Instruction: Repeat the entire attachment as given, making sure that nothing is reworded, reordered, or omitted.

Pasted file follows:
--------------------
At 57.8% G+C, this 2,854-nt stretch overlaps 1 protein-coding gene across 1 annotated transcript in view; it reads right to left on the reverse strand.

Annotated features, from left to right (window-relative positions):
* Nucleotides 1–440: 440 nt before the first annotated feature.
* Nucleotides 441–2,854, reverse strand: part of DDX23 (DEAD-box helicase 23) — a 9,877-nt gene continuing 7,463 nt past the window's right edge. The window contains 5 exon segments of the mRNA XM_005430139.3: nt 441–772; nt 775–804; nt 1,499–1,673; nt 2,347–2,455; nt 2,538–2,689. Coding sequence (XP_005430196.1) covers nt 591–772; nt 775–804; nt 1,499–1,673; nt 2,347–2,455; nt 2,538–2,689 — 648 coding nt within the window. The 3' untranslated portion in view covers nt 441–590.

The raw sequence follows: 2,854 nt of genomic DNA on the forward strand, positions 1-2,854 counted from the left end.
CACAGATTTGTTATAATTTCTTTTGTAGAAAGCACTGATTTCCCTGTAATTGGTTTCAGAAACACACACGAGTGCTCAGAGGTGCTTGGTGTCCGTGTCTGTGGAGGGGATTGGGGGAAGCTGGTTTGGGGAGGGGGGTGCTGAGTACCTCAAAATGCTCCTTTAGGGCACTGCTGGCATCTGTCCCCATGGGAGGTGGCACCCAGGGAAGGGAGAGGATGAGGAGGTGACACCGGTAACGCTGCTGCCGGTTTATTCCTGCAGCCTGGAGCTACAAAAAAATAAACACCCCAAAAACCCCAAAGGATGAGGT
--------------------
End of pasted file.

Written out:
At 57.8% G+C, this 2,854-nt stretch overlaps 1 protein-coding gene across 1 annotated transcript in view; it reads right to left on the reverse strand.

Annotated features, from left to right (window-relative positions):
* Nucleotides 1–440: 440 nt before the first annotated feature.
* Nucleotides 441–2,854, reverse strand: part of DDX23 (DEAD-box helicase 23) — a 9,877-nt gene continuing 7,463 nt past the window's right edge. The window contains 5 exon segments of the mRNA XM_005430139.3: nt 441–772; nt 775–804; nt 1,499–1,673; nt 2,347–2,455; nt 2,538–2,689. Coding sequence (XP_005430196.1) covers nt 591–772; nt 775–804; nt 1,499–1,673; nt 2,347–2,455; nt 2,538–2,689 — 648 coding nt within the window. The 3' untranslated portion in view covers nt 441–590.

The raw sequence follows: 2,854 nt of genomic DNA on the forward strand, positions 1-2,854 counted from the left end.
CACAGATTTGTTATAATTTCTTTTGTAGAAAGCACTGATTTCCCTGTAATTGGTTTCAGAAACACACACGAGTGCTCAGAGGTGCTTGGTGTCCGTGTCTGTGGAGGGGATTGGGGGAAGCTGGTTTGGGGAGGGGGGTGCTGAGTACCTCAAAATGCTCCTTTAGGGCACTGCTGGCATCTGTCCCCATGGGAGGTGGCACCCAGGGAAGGGAGAGGATGAGGAGGTGACACCGGTAACGCTGCTGCCGGTTTATTCCTGCAGCCTGGAGCTACAAAAAAATAAACACCCCAAAAACCCCAAAGGATGAGGT